Jameson, Benjamin Files, 238: “But then Benjamin has one of those turns of thought which characterize the freshness of his thinking in the immediate and the unprejudiced, the undogmatic and unforewarned—the unexpected interrogation of those circumstances under which universal history might nonetheless be possible and allowable, or at least imaginable […] The logic of the monad, in other words, refracts the totality into its parts, into all its elements, of whatever dimensions. The monadic story, if it can be called that, comes in all shapes and forms; its smallest element, its most insignificant human component, projects a story or at least a figure, which is assumed and captured in its most dramatic adventures.”
 Ross, Revolution and History, 105-6: “The materialist historian, Benjamin says, takes cognisance of a phenomenon in the ‘homogenous course of history’ because it represents, (supposedly) as a monad, the entire course of history from a specific perspective, namely that of the messianic exit from the catastrophe that history is. The emphasis on the ‘arrest’ or ‘caesura’ in the ‘movement of thought’ here and elsewhere is probably meant to reflect the possibility of the messianic cessation of history.”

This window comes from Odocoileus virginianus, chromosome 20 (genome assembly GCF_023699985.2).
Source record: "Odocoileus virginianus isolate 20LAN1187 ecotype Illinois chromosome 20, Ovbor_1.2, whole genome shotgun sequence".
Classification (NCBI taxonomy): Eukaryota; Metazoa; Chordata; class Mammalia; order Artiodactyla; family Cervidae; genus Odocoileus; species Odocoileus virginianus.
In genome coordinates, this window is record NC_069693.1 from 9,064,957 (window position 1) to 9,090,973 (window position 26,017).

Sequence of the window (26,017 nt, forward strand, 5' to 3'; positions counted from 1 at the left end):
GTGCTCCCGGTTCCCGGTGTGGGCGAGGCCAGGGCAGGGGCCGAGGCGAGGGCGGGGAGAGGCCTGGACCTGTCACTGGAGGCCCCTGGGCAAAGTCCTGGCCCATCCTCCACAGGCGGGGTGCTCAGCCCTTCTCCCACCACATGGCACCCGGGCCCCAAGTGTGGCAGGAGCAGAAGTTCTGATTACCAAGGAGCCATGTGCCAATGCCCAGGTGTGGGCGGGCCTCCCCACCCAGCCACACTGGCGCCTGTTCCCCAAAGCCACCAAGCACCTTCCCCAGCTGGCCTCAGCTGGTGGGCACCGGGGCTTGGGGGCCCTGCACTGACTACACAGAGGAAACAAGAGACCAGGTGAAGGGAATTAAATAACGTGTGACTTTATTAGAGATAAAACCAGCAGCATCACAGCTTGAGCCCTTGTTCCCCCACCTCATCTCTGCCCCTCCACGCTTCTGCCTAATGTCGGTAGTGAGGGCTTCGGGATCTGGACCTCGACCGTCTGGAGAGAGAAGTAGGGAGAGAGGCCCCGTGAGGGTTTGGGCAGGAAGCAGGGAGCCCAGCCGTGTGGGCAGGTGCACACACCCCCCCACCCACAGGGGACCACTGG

Walter Benjamin, Origin of the German Trauerspiel, trans. Howard Eiland (Cambridge: Harvard University Press, 2019), 190.
 Jameson, Benjamin Files, 68.
 Benjamin, Origin of the German Trauerspiel, 67-8.
 Déborah Danowski and Eduardo Viveiros de Castro, The Ends of the World, trans. Rodrigo Nunes (Cambridge: Polity, 2017), 5.
 Claire Colebrook, The Death of the PostHuman (Ann Arbor: Open Humanities Press, 2014), 28.
 Peter Fenves, The Messianic Reduction (Stanford: Stanford University Press, 2011), 243: “Every time recapitulates, without ever exactly repeating, all of time. The circular or cycloid character of the ‘eternal return of the same’ is thus broken open—without time taking on a telos in the process.”
 Passage cited in Massimiliano Tomba, Marx’s Temporalities (Chicago: Haymarket Books, 2013), 177.
 Tomba, Marx’s Temporalities, 178.